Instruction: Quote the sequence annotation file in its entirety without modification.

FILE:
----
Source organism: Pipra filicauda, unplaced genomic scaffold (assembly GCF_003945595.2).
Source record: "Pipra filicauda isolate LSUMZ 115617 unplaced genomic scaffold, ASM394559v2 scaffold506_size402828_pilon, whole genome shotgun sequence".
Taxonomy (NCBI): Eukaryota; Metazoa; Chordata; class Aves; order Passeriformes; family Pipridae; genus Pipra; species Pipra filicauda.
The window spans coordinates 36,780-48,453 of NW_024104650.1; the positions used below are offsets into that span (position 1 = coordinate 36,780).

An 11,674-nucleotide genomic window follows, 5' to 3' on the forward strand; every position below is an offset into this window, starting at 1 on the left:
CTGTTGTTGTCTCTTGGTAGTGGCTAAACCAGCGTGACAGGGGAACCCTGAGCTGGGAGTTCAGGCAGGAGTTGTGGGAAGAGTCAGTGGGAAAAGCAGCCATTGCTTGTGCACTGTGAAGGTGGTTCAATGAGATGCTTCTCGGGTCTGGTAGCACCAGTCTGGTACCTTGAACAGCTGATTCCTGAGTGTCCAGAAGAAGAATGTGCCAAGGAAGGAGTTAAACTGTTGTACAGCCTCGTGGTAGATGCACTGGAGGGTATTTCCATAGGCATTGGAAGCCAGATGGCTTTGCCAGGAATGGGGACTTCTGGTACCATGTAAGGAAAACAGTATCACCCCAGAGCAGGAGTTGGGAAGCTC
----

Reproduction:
Source organism: Pipra filicauda, unplaced genomic scaffold (assembly GCF_003945595.2).
Source record: "Pipra filicauda isolate LSUMZ 115617 unplaced genomic scaffold, ASM394559v2 scaffold506_size402828_pilon, whole genome shotgun sequence".
Taxonomy (NCBI): Eukaryota; Metazoa; Chordata; class Aves; order Passeriformes; family Pipridae; genus Pipra; species Pipra filicauda.
The window spans coordinates 36,780-48,453 of NW_024104650.1; the positions used below are offsets into that span (position 1 = coordinate 36,780).

An 11,674-nucleotide genomic window follows, 5' to 3' on the forward strand; every position below is an offset into this window, starting at 1 on the left:
CTGTTGTTGTCTCTTGGTAGTGGCTAAACCAGCGTGACAGGGGAACCCTGAGCTGGGAGTTCAGGCAGGAGTTGTGGGAAGAGTCAGTGGGAAAAGCAGCCATTGCTTGTGCACTGTGAAGGTGGTTCAATGAGATGCTTCTCGGGTCTGGTAGCACCAGTCTGGTACCTTGAACAGCTGATTCCTGAGTGTCCAGAAGAAGAATGTGCCAAGGAAGGAGTTAAACTGTTGTACAGCCTCGTGGTAGATGCACTGGAGGGTATTTCCATAGGCATTGGAAGCCAGATGGCTTTGCCAGGAATGGGGACTTCTGGTACCATGTAAGGAAAACAGTATCACCCCAGAGCAGGAGTTGGGAAGCTC